“Australians are very unfair in this way. They spend half of any conversation insisting that the country’s dangers are vastly overrated and that there’s nothing to worry about, and the other half telling you how six months ago their Uncle Bob was driving to Mudgee when a tiger snake slid out from under the dashboard and bit him on the groin, but that it’s okay now because he’s off the life support machine and they’ve discovered he can communicate with eye blinks.”
“It is not true that the English invented cricket as a way of making all other human endeavors look interesting and lively; that was merely an unintended side effect. …It is the only sport that incorporates meal breaks. It is the only sport that shares its name with an insect. It is the only sport in which spectators burn as many calories as the players-more if they are moderately restless.”
“In the morning a new man was behind the front desk. “And how did you enjoy your stay, Sir?” he asked smoothly.
“It was singularly execrable,” I replied.
“Oh, excellent,” he purred, taking my card.
“In fact, I would go so far as to say that the principal value of a stay in this establishment is that it is bound to make all subsequent service-related experiences seem, in comparison, refreshing.”
He made a deeply appreciative expression as if to say, “Praise indeed,” and presnted my bill for signature. “Well, we hope you’ll come again.”
“I would sooner have bowel surgery in the woods with a a stick.”
His expression wavered, then held there for a long moment. “Excellent,” he said again, but without a great show of conviction.
“Australia is mostly empty and a long way away. Its population is small and its role in the world consequently peripheral. It doesn’t have coups, recklessly overfish, arm disagreeable despots, grow coca in provocative quantities, or throw its weight around in a brash and unseemly manner. It is stable and peaceful and good. It doesn’t need watching, and so we don’t. But I will tell you this: the loss is entirely ours.”
Looking for a new author to read?
Say you like Raymond Chandler, Günther Grass, Tana French or Jane Austen or whomever.
Go to literature-map.com, enter then name of a writer you like and Voila! you’ll see an animated map of writers whose work is like that author. The closer the author’s name is to the one you like, the more people have indicated they like both writers.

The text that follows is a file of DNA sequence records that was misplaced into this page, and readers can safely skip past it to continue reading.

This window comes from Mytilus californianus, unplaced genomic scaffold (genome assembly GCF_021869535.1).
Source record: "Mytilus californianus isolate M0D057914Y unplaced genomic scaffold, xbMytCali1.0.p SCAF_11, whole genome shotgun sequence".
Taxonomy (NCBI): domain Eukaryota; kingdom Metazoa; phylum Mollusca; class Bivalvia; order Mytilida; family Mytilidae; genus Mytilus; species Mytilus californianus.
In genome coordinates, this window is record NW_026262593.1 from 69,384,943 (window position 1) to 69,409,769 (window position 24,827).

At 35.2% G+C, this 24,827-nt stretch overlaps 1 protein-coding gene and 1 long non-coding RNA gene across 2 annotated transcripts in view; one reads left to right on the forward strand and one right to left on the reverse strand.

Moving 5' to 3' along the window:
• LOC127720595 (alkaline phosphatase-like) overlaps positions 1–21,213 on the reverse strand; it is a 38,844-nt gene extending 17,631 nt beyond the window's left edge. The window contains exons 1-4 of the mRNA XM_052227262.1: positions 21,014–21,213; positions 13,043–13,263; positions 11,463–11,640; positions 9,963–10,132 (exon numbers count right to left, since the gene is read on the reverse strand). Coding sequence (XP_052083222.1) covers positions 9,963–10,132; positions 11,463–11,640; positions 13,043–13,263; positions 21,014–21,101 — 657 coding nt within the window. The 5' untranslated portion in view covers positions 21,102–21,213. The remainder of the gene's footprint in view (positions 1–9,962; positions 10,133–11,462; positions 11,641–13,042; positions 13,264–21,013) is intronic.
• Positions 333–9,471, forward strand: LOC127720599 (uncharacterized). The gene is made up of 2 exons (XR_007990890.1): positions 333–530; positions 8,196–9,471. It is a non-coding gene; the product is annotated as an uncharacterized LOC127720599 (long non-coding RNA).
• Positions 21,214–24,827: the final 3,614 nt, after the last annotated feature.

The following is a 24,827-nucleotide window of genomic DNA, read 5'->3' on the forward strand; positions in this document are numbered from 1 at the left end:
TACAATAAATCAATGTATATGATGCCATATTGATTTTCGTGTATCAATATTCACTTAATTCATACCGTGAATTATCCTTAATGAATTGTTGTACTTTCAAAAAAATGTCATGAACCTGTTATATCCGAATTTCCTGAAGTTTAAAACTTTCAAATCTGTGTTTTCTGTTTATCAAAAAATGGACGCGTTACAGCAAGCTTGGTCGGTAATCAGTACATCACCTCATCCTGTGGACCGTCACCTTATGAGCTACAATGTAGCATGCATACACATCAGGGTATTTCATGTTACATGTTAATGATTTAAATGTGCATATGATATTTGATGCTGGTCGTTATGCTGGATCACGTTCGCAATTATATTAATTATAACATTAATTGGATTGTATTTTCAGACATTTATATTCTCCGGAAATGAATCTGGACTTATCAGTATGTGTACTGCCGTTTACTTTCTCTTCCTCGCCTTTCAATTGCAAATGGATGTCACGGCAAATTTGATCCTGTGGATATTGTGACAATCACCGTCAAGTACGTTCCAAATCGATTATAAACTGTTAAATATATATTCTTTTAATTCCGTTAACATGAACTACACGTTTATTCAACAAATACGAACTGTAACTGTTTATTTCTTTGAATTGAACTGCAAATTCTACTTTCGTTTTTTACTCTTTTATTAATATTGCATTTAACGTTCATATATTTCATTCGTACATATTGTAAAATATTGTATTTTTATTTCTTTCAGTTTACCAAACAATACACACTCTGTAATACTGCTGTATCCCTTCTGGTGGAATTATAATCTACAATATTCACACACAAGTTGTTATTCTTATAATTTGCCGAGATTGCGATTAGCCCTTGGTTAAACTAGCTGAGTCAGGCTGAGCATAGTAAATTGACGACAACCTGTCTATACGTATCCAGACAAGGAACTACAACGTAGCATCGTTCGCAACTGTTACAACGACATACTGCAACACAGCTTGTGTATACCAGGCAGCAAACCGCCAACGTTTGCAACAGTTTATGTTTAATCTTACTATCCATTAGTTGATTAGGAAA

So Carol Shields fans also have reported liking Elizabeth Berg, Alice Munro and Anne Lamott most often, but also like writers farther from the center.
Powered by AI, you can add to the data by going to gnooks.com, entering the names of three authors you like and then answering questions about how much you like other authors.
I find I can play with this site for hours.
Reading is one of my favorite pastimes and it’s this week’s inspiration for Sepia Saturday. Look what I found on the theme.
I didn’t know ostriches liked to read.
Woman in Sarasota reading (with schadenfreude) of the harsh winter weather up north.
I started wondering about what artists have done to portray reading. Here’s what I found.
To see more Sepia Saturday posts from this week, click here.
Written and illustrated by Tim Egan, The Pink Refrigerator is a charming book that tells the story of a mouse with the love of the cosy and familiar that reminds me of a Hobbit. Dodsworth owns a second hand store and loves running his store and living a predictable life where the main form of recreation is television.
One day Dodsworth acquires an old, pink refrigerator. He plans to sell it but becomes intrigued by its magic. You see, one day Dodsworth goes to the fridge to get rid of it, but he’s surprised by a note that says “Paint Pictures.” Inside the fridge there are all the supplies needed to paint.
Day after day, the fridge challenges Dodsworth to get outside his comfort zone and do something new and creative. Before you know it, Dodsworth’s transformed. It’s a cute, cosy tale that inspires.
What would you want a pink refrigerator to help you do?